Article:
Online sellers may now register for an electronic portal called the One-Stop-Shop (OSS) to simplify transactions and enable them to sell into other member states seamlessly. There, companies can take care of all of their VAT obligations for their sales across the EU.
This €10,000 threshold is already applicable for electronic services sold online since 2019.
Rather than grappling with complicated procedures in other countries, they can register in their own member state and in their own language.
Once registered, the online retailer can notify and pay VAT in the One-Stop-Shop for all of their EU sales via a quarterly declaration.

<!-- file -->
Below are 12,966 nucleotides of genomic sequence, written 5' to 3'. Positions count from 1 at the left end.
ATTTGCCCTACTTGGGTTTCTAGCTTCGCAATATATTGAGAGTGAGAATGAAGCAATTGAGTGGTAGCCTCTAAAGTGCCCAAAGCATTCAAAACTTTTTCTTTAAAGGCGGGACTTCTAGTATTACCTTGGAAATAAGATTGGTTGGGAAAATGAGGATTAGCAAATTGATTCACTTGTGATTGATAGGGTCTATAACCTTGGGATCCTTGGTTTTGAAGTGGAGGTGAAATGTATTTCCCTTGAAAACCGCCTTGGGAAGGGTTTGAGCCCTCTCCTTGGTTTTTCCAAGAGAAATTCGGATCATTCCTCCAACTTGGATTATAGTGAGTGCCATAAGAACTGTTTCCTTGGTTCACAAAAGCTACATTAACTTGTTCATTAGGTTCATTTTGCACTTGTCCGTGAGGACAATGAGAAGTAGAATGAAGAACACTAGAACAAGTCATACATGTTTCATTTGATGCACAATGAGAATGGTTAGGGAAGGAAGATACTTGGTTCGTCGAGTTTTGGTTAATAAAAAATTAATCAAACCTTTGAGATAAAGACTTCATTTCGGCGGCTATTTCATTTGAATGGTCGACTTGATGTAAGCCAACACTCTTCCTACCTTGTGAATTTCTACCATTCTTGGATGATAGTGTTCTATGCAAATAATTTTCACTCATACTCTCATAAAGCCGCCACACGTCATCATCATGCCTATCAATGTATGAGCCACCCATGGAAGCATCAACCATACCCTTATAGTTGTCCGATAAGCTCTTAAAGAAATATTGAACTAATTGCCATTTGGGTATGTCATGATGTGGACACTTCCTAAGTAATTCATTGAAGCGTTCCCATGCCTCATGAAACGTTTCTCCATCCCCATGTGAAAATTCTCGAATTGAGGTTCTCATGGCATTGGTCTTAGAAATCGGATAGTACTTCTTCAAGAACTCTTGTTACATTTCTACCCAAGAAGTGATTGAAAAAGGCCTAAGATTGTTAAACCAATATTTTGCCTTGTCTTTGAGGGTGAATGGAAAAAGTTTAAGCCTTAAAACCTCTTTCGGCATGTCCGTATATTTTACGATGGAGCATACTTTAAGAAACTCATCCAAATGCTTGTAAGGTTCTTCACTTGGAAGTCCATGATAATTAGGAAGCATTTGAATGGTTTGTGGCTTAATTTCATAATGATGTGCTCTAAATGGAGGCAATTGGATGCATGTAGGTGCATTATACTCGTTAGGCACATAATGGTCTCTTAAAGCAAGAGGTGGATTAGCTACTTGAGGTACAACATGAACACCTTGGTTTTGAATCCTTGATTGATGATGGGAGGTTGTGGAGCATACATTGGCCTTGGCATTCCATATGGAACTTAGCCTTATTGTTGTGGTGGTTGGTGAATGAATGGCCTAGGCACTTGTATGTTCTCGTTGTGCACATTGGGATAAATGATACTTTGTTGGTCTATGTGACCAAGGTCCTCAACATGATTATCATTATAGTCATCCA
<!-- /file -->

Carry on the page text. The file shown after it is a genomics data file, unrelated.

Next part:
The One-Stop-Shop will take care of transmitting the VAT to the respective member state.
How do I collect payment for ecommerce purchases?
When it comes to online payments, customers demand convenience. In ecommerce, you have to take this a step further and make the payment checkout as seamless and secure as possible to sell more products.
The following are the top options to collect payment for ecommerce purchases:
- Through an online payment gateway like PayPal
- Through credit cards and debit cards like Visa and MasterCard
- Domestic bank credit or debit card
- Through online bank transfers like SEPA
- Through a digital wallet like Apple Pay
Want a unified digital payment processing solution that offers all four options?
Mollie supports a wide range of payment methods on behalf of merchants, allowing you to tie together payments from customers in multiple countries.